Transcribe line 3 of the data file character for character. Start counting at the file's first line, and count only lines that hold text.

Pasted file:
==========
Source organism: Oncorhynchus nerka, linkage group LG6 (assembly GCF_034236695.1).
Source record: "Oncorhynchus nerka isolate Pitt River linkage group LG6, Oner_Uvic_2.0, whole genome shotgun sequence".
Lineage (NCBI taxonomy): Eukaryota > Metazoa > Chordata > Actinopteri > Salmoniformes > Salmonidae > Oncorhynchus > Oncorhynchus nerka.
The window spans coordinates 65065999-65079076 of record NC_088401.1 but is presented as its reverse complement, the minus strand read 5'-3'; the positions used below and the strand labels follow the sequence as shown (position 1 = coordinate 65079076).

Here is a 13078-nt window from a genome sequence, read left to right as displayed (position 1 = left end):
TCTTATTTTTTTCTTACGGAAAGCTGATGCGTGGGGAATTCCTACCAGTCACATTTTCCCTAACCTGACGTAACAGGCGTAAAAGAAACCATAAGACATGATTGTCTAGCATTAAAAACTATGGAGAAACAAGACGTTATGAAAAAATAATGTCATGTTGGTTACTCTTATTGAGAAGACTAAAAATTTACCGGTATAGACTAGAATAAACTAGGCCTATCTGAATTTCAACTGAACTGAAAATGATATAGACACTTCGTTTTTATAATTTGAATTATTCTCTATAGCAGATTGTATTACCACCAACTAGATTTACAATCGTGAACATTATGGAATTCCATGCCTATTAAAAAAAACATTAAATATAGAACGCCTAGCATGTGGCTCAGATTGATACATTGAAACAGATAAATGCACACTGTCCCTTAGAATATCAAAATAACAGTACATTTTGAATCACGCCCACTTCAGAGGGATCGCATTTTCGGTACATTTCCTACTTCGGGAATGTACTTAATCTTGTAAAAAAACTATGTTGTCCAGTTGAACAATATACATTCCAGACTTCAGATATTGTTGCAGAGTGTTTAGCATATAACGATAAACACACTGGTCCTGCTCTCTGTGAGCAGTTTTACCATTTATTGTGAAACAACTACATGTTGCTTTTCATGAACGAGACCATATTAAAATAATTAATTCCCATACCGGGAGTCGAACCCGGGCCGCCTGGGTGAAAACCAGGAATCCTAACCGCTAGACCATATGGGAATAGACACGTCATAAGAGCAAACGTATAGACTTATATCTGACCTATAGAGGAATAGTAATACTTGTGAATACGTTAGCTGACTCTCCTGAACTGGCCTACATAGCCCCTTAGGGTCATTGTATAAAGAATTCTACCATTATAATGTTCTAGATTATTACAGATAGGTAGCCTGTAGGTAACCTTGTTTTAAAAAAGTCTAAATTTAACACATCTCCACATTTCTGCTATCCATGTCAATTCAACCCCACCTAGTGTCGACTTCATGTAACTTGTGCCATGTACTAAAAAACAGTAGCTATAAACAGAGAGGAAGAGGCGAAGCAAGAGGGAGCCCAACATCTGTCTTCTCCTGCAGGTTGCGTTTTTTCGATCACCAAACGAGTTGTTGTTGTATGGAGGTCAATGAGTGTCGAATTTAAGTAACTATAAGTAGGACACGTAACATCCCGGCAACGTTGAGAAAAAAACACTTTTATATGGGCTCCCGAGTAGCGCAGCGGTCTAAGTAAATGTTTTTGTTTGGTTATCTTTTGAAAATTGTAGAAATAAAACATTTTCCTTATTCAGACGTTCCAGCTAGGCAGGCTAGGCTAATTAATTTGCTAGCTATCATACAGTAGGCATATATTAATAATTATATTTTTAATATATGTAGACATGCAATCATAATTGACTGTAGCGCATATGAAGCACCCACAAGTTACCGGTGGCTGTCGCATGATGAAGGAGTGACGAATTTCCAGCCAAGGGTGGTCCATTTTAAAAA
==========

Lineage (NCBI taxonomy): Eukaryota > Metazoa > Chordata > Actinopteri > Salmoniformes > Salmonidae > Oncorhynchus > Oncorhynchus nerka.